Tradition — By Richard Thiel —
|Part 2: The Tradition bristles with features seen before on Benettis and Azimuts.|
All of the remaining accommodations are on the lower deck. Identical twin-berth staterooms are accessed by a stairway off the entrance foyer, which also leads to the upper deck. Each room has an en suite head aft, separating it from the amidships engine room. Another stairway in the saloon leads down to the full-beam VIP. Only about 20 percent smaller than the master, this private room is on the after side of the engine and forward of the garage. Its head and large walk-in closet are both forward, again to insulate the sleeping space from the machinery space. A double settee with table, from which there’s a comfortable view of the flat-screen TV, lies to port, while a small desk/vanity occupies the starboard side.
Vitelli has frequently mentioned the importance of caring for crew, and that philosophy is reflected in a considerable area forward of the two guest staterooms given over to comfortable crew quarters, including no fewer than three single-berth staterooms with en suite heads. The area is accessed by yet a third stairway, this thoughtfully leading to the forward port-side deck and main galley, so that crew can come and go without disturbing the owners and guests. At the foot of these stairs, abaft the crew staterooms, is a sizable lounge and well-equipped demi galley. Some food preparation may be done here, but the main galley is better equipped for major meals, not only in terms of appliances but also of layout. It lays fore-to-aft, with its forward door leading to the side deck and crew stairway and its aft door opening onto the dining area, which is separated from the saloon by a mahogany credenza. Even better, it has a dumbwaiter that allows for easy transport of food and beverages to the semienclosed upper deck.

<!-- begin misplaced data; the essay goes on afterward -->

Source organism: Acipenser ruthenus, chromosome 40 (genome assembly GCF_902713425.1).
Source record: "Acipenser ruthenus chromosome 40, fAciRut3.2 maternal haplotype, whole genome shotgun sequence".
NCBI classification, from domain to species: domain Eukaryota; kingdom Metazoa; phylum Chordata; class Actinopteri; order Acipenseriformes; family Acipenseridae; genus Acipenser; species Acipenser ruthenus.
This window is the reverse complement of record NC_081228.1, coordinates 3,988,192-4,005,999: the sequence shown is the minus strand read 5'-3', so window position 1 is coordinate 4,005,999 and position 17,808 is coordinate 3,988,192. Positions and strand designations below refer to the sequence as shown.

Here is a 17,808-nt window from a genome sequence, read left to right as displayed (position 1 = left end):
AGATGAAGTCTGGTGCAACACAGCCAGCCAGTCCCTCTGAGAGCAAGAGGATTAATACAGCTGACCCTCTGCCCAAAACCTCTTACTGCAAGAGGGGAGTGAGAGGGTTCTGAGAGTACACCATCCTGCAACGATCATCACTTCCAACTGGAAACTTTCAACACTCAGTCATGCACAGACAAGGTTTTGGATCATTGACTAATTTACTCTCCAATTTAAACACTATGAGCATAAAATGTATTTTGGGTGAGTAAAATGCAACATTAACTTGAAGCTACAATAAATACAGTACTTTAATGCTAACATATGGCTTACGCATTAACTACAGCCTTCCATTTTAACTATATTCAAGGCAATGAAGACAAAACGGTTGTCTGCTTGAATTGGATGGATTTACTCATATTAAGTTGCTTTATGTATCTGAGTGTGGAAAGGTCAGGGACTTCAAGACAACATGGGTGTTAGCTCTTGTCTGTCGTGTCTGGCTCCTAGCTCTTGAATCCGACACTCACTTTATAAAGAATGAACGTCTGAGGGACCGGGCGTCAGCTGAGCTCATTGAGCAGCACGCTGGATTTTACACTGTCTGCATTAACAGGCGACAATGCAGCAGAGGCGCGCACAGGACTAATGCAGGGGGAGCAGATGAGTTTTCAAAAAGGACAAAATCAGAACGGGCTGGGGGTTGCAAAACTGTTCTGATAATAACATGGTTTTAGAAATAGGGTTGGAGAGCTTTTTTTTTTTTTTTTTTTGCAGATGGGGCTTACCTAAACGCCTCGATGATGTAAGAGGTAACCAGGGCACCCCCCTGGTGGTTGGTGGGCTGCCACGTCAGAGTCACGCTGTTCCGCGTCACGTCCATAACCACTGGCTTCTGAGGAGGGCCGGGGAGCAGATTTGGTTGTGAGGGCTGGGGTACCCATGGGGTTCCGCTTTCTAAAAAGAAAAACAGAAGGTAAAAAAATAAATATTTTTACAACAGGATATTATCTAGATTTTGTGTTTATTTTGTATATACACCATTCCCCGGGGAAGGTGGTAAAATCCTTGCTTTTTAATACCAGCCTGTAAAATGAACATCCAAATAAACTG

At the top end of the dumbwaiter is a configuration found on many Benettis and which Vitelli has apparently borrowed for the Tradition. Here on the expansive teak-soled third deck is a large pantry with ‘fridge and sink. The pilothouse, which includes a comfortable viewing lounge for guests, is forward and a half-deck (three steps) down and can be accessed from the stairway leading to the foyer. Walk aft from the pantry through a glass door, and you come to an alfresco dining area with an eight-person table and stand-alone wet bar with built-in stools. Three steps up on either side lead to the flying bridge with centerline helm and large lounge that’s fully exposed to the sun but thankfully protected from wind and offers spectacular views. The other prime sunning space is back down on the third deck, aft of the covered area, where there’s a large L-shape lounge with two more small tables. Aft of that is athwartships tender stowage, a davit, and port and starboard liferafts. (Traditions are ABS-classed and set up for MCA.) In the aft starboard corner is another staircase that leads down to the covered cockpit, which has its own table and lounge, just forward of which is a door leading to the engine room.
Vitelli has a long history of offering boats with garages, on both Benettis and Azimuts, so it’s no surprise to learn that the Tradition has one beneath her cockpit that can handle a RIB and a couple of PWCs or mopeds, or one large tender. On his yacht Vitelli has opted for the latter, a 12-foot diesel-powered waterjet. There’s also plenty of room here for the standard davit plus a variety of swim and dive equipment, sure to be needed given the fact that essentially the entire transom folds flat to create a giant swim platform, another Azimut-Benetti trademark.
Indeed the Tradition bristles with features seen before on Benettis and Azimuts, and to that extent she might just as well be called the Evolution. But considering the passionate involvement by the company’s CEO, perhaps an even more appropriate name might have been Intensity.
Benetti Phone: (39) 0584 3821. www.benettiyachts.it.
This article originally appeared in the January 2004 issue of Power & Motoryacht magazine.